to be sharpened securely but releasably therein
for the sharpening operation, said tool holder 70
including a guiding member arranged to bear on
the upper face of said plate and freely movable
in any direction on said face, said member co
operating with said plate and said holder to de
termine the angle at which said tool will be held
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2,128,591 l
on the surface of said stone while the tool is
moved over the stone, and means adjustable to
change the angular relationship of said tool to
the grinding face of said stone.
3. In a tool sharpening apparatus, the combi
nation of a flat, relatively stationary grindstone>
of circular outline, a base having a circular
socket therein to receive said stone and to sup
port the same horizontally for rotative adjust
ment in said socket, a tool holder constructed to
clamp the tool to be sharpened securely but re
leasably therein for the sharpening operation, a
horizontal guide plate mounted on said base
adjacent to said socket, said tool holder includingV
15 a guiding member arranged to bear on the upper
face of said plate and freely movable in any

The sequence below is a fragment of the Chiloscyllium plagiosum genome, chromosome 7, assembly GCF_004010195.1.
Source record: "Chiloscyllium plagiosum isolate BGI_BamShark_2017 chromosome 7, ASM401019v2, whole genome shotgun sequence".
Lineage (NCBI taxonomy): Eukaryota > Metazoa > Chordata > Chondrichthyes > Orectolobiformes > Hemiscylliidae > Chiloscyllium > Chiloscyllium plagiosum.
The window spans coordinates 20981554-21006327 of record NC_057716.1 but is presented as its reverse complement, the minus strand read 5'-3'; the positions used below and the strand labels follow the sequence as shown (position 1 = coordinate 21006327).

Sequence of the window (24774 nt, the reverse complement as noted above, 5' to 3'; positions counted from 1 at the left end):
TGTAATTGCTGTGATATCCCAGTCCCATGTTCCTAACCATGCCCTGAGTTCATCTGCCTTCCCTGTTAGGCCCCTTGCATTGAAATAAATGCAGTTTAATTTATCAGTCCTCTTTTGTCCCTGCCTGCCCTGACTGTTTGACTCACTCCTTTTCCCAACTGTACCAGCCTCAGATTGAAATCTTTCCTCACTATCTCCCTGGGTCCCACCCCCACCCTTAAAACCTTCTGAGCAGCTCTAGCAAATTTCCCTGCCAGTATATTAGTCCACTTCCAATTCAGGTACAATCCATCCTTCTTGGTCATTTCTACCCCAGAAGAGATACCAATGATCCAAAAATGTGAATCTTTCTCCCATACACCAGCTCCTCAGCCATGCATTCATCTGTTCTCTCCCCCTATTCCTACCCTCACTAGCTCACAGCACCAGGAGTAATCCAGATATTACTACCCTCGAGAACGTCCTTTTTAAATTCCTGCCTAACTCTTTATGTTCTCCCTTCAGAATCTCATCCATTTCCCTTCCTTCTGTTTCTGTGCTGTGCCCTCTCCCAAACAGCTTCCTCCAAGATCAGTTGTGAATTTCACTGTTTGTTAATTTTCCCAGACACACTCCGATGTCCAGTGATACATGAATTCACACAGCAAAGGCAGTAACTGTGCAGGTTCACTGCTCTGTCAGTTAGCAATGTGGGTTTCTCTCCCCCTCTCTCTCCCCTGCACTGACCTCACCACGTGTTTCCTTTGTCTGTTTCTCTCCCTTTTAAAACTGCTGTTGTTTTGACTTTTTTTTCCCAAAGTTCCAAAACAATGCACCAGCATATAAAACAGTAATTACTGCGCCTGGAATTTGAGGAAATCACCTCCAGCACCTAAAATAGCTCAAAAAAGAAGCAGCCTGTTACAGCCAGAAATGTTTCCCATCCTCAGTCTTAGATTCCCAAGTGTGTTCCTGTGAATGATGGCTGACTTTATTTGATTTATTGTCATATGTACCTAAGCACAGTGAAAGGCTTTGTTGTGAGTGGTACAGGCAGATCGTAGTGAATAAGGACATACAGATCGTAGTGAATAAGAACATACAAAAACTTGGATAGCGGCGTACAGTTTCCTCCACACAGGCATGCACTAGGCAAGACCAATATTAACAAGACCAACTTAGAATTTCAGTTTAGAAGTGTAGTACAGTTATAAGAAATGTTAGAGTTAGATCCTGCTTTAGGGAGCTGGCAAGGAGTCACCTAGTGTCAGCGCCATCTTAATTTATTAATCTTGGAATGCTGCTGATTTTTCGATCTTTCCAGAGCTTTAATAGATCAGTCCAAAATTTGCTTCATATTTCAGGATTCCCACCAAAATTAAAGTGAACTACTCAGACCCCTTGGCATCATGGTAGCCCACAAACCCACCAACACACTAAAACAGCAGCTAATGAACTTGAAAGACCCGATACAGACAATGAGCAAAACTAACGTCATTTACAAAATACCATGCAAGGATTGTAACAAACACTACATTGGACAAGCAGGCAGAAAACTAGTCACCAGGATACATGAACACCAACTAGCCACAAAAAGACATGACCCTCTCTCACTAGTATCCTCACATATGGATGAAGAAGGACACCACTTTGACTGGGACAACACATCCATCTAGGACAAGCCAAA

direction on said face, said member cooperating
with said plate and said holder to determine the
angle at which said tool will be held on the sur
20 face of said stone while the tool is moved over the
stone, and means adjustable to change the angu
lar relationship of said tool to the grinding face
of said stone.
4. In a tool sharpening apparatus of the char
acter
described, a grindstone, a guide plate, a sup
25
port for the stone and plate, a yoke~shaped tool
holder having a slot therethrough for the recep
tion of the shank of the tool, said slot having end
and bottom walls and being wider than said
30 shank and permitting lateral movement of the
shank in the holder, said movement being limited
by the end walls of said slot, a clamping screw
threaded through the upper wall of the yoke
shaped portion of the holder for exerting pres
sure on said tool perpendicular to said plane of
lateral movement to clamp said tool in said slot
against said lower Wall, an arm rigid with said
yoke-shaped portion and extending therefrom
in axial alinement with said screw, and said arm
having an end face curved about a center lying lO
in said axis and adapted to bear on said guideplate.
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5. In a tool sharpening apparatus, the combi
nation of a flat, relatively stationary grindstone,
a base having a socket therein to receive said 15
stone and to support the same in a horizontal
plane, said socket and stone being constructed to
permit the angular adjustment of the stone in
said horizontal plane into a seriesy of different
positions therein whereby the wear on the stone 20
may be distributed more uniformly, a horizontal
guide plate over which the tool is guided during
the sharpening thereof mounted on said base
closely adjacent to said stone, screw threaded
means supporting said plate for adjustment verti 25
cally relatively to said stone, and a tool holder
provided with a guide arm adapted to rest upon
and move freely over the surface of the guide
plate.
WILLIAM H. MCGILL.
30